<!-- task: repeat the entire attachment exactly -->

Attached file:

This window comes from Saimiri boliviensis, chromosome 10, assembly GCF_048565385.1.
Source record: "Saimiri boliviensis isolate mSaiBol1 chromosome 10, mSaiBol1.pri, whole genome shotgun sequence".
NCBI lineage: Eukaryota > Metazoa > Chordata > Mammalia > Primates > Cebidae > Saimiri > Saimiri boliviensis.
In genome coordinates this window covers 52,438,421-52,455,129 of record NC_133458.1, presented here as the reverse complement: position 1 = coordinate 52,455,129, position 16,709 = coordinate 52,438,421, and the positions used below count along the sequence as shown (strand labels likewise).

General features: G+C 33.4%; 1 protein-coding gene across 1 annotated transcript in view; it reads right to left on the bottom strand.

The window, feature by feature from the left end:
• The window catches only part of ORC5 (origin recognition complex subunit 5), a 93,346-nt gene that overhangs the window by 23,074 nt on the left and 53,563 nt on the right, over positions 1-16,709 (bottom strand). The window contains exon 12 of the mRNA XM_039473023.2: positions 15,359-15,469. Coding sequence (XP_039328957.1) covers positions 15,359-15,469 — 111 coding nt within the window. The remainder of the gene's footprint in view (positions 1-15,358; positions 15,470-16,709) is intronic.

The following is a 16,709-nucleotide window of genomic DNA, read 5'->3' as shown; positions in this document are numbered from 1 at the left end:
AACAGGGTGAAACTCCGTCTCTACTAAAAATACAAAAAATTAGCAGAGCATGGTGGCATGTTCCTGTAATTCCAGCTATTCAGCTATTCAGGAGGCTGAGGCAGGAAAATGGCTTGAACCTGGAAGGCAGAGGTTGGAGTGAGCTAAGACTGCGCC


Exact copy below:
This window comes from Saimiri boliviensis, chromosome 10, assembly GCF_048565385.1.
Source record: "Saimiri boliviensis isolate mSaiBol1 chromosome 10, mSaiBol1.pri, whole genome shotgun sequence".
NCBI lineage: Eukaryota > Metazoa > Chordata > Mammalia > Primates > Cebidae > Saimiri > Saimiri boliviensis.
In genome coordinates this window covers 52,438,421-52,455,129 of record NC_133458.1, presented here as the reverse complement: position 1 = coordinate 52,455,129, position 16,709 = coordinate 52,438,421, and the positions used below count along the sequence as shown (strand labels likewise).

General features: G+C 33.4%; 1 protein-coding gene across 1 annotated transcript in view; it reads right to left on the bottom strand.

The window, feature by feature from the left end:
• The window catches only part of ORC5 (origin recognition complex subunit 5), a 93,346-nt gene that overhangs the window by 23,074 nt on the left and 53,563 nt on the right, over positions 1-16,709 (bottom strand). The window contains exon 12 of the mRNA XM_039473023.2: positions 15,359-15,469. Coding sequence (XP_039328957.1) covers positions 15,359-15,469 — 111 coding nt within the window. The remainder of the gene's footprint in view (positions 1-15,358; positions 15,470-16,709) is intronic.

The following is a 16,709-nucleotide window of genomic DNA, read 5'->3' as shown; positions in this document are numbered from 1 at the left end:
AACAGGGTGAAACTCCGTCTCTACTAAAAATACAAAAAATTAGCAGAGCATGGTGGCATGTTCCTGTAATTCCAGCTATTCAGCTATTCAGGAGGCTGAGGCAGGAAAATGGCTTGAACCTGGAAGGCAGAGGTTGGAGTGAGCTAAGACTGCGCC